Please note: when you first start sleeping on your new mattress, rotate every two weeks for the first two months. And remember that body impressions are normal up to 1 ½ inches and not a structural defect. The upholstery materials are conforming to the weight and shape of your body.
Even the most exacting manufacturer can sometimes have a defect slip past their quality assurance check. If you’re concerned you have a defective mattress, contact the retailer from which you purchased your Restonic. Have your warranty and receipt handy and ask what the body impression tolerance is for the mattress type you purchased. As we mentioned, tolerances for innerspring and foam mattresses vary greatly and your retailer will be happy to answer your questions.
If you can’t contact the retail store where you purchased your mattress, find the law tag on your bed. It’s a white tag sewn into the head or foot of your box spring that has something similar to “DO NOT REMOVE UNDER PENALTY OF LAW EXCEPT BY CONSUMER” printed at its head. On that tag you’ll find the name and address of the manufacturer location. Call or email the manufacturer and ask them the same questions. A complete list of Restonic manufacturers can be found on our website: AMERICANBEDS.COM
Adults and children alike wake in the middle of the night because something’s wrong – it’s the body’s way of telling you there’s a problem. Sleeping on a supportive surface that also helps you regulate your temperature, removes stress from the body. Our mattresses allow you to stay in one position longer (without a pain signal to the brain telling you to roll over) and that allows your body to sink into a deeper and more rejuvenating sleep. When your body is allowed to move into a deeper sleep, healing and energy is restored. Waking during the sleep cycles puts you back at the first stage – and many people struggle to fall back to sleep quickly when roused during certain stages of sleep.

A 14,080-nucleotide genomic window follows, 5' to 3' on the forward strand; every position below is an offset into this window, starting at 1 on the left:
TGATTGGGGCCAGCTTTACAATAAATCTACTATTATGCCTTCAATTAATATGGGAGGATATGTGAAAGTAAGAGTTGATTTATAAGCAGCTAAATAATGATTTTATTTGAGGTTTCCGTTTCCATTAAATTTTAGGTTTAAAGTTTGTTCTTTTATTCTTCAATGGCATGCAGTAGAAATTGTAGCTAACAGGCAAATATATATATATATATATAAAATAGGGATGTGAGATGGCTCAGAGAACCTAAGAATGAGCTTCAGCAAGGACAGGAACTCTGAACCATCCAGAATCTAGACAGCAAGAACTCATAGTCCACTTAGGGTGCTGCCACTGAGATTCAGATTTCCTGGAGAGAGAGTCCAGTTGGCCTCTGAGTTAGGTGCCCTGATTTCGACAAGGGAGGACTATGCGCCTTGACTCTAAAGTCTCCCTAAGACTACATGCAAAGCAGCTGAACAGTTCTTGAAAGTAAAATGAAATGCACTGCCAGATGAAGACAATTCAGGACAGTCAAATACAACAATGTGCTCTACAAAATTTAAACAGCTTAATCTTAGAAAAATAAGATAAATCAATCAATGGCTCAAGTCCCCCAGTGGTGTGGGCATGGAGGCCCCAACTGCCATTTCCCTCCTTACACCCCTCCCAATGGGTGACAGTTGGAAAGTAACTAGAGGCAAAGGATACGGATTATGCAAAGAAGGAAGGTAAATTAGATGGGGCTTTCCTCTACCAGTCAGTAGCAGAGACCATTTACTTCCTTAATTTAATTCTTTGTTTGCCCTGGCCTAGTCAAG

Restonic warrants your new mattress to be free from defects in materials and workmanship and extends only to the original purchaser. Should your mattress fail during the warranty period, Restonic (at its option) will replace or repair the mattress or foundation at no charge other than transportation costs. Restonic reserves the right to substitute materials or models of equal value and quality. Repair or replacement of the mattress does not extend the original warranty period.
The answer is simple AND complicated at the same time. The simple answer comes from the Better Sleep Council – they recommend replacing your mattress every 7-10 years, depending on comfort and support. The complicated answer is that the life of a mattress varies wildly and depends on how you take care of it, whether you sleep all over the surface to prevent body impressions and how often you rotate it.
Think of your mattress as performance gear for your sleep. Just like a good pair of running shoes can help you run faster and prevent injuries, a supportive mattress can deliver better, healthier sleep.
Please remember that your mattress warranty does not refer to the life of your mattress. The warranty covers workmanship and materials and just like many products used with extreme regularity, you’ll notice wear and tear before you reach the end of the warranty.
To help prolong the life of your mattress, always use a mattress protector and rotate it regularly to reduce body impressions.
You’ll know when it’s time to get a new mattress based on how you feel when you wake up.